FACT CHECK: Are Republicans Trying To Eliminate Social Security, Medicare And Medicaid?
Democratic Sen. Sheldon Whitehouse of Rhode Island claimed that Republicans are seeking to “get rid of Medicare, Medicaid and Social Security.”
Republican leaders have not called for entitlement programs to be eliminated, although they have said they are looking to reform the programs in the coming years.
“The Republicans have run enormous deficits up to provide tax cuts to big corporations, millionaires and billionaires,” he said. “Now that we have this deficit problem that we caused with our tax bill, they turn around and they say they got to get rid of Medicare, Medicaid and Social Security.”
While Republican leaders have said that entitlement programs need to be reformed, they have not called for their elimination.
An MSNBC article cited in Whitehouse’s ad mentions Rep. Steve Stivers, chair of the National Republican Congressional Committee, who expressed in August that bipartisan efforts are the only way to sustain entitlement programs.
“The only way we’re going to be able to fix Social Security and Medicare is for the two parties to come together – the way that Ronald Reagan did with Tip O’Neill – and figure out how to fix them together,” he said in an interview with CNBC.
Stivers was echoing the sentiments of party leaders like House Speaker Paul Ryan and Senate Majority Leader Mitch McConnell, who argue that cuts to entitlements are needed to tackle the deficit.
“Frankly, it’s the health care entitlements that are the big drivers of our debt. So we spend more time on the health care entitlements because that’s really where the problem lies, fiscally speaking,” Ryan said on KHOW, a Denver talk radio station, in December 2017.
“It’s a bipartisan problem: unwillingness to address the real drivers of the debt by doing anything to adjust those programs to the demographics of America in the future,” McConnell told Bloomberg News in October.
In fiscal year 2018, nearly half ($1.95 trillion) of federal spending was directed toward the major entitlement programs: $977 billion was spent on Social Security, $585 billion on Medicare and $389 billion on Medicaid. The Congressional Budget Office (CBO) reported an overall spending increase of $127 billion in FY 2018, with a $48 billion increase in those programs. Total federal spending in FY 2018 was $4.1 trillion, which was $779 billion more than what the government received in tax revenues.
The debt and deficit are also being driven by the fact that Congress cut taxes, lowering the amount of federal tax revenue the government takes in each year. In his ad, Whitehouse referred to the Tax Cuts and Jobs Act of 2017, which was passed by the GOP Congress. The bill reduced taxes on all income groups, but some groups received larger cuts. Income groups in the 95 to 99th percentile range received the largest cuts in proportion to their income, according to the Tax Policy Center.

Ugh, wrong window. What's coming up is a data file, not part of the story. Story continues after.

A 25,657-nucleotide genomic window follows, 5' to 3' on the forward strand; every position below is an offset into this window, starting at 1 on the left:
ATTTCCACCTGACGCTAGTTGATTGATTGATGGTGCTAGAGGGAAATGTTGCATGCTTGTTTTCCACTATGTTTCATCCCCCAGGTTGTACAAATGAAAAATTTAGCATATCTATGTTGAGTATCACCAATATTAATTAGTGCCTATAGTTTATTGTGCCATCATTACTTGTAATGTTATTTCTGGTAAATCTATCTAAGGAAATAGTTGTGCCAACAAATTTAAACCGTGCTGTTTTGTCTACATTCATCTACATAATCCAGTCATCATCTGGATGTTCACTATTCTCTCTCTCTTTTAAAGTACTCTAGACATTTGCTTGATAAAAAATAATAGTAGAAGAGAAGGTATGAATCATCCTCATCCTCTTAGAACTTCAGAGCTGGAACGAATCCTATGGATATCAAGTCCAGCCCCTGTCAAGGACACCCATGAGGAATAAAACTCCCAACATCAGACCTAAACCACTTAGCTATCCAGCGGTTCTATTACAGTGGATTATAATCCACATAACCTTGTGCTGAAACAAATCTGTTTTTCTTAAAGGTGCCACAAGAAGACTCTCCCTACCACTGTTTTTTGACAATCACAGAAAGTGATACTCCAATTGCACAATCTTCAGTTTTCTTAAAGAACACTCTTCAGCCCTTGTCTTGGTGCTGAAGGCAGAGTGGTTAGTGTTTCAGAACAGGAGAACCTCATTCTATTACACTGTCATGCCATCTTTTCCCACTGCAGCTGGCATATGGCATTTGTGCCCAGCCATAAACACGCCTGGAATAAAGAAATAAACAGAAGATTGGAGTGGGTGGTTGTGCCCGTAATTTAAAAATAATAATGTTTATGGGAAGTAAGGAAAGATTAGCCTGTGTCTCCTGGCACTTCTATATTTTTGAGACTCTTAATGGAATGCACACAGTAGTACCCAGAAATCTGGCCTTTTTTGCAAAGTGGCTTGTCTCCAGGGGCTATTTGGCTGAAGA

Slashing revenue in this way will add $228 billion to the deficit in 2019 and $1.9 trillion over 11 years, according to the CBO. These figures factor in the economic growth spurred on by the tax cuts.
Instead of blaming the deficit on tax cuts, White House chief economic adviser Larry Kudlow said in September that the government has “spent too much” and that the White House would like to “slim that down as much as possible.”
“People are quick to blame deficits on tax cuts but I don’t buy that,” Kudlow said. “Tax cuts promote growth and wages.”
Experts say the cost of Medicare and Social Security will become insolvent within the next two decades. Medicare will become insolvent in 2026, according to the program’s trustees, and trust funds for Social Security will be depleted by 2034.
The trustees of Social Security and Medicare say that an aging Baby Boomer population, combined with lower fertility rates amongst younger generations are contributing to the funding shortfall.
Borrowing money to finance deficits will continue to add to the national debt. The fastest growing part of the federal budget is interest on the debt, which is set to nearly quadruple by 2028.
Although Republicans have called for bipartisan entitlement reform, they have sought to tackle certain programs without Democratic support in the past. In 2017, Republicans introduced a plan to repeal and replace the Affordable Care Act (ACA) that would have block-granted Medicaid. It also sought to give states the option of imposing work requirements on able-bodied Medicaid users.
House Republicans more recently proposed a budget for 2019 that aims to cut $4.6 trillion from entitlement programs over a period of 10 years, according to the Center on Budget and Policy Priorities. Specifically, there would be a $1.5 trillion cut to Medicaid and the ACA and a $537 billion cut to Medicare under the plan.
“Absent reform, reality will be harsh,” House Budget Committee Chairman Steve Womack said in June. “In fact, it’s not a matter of if but when programs will be unable to fulfill their promise.”
Whitehouse’s office did not respond to a request for comment.
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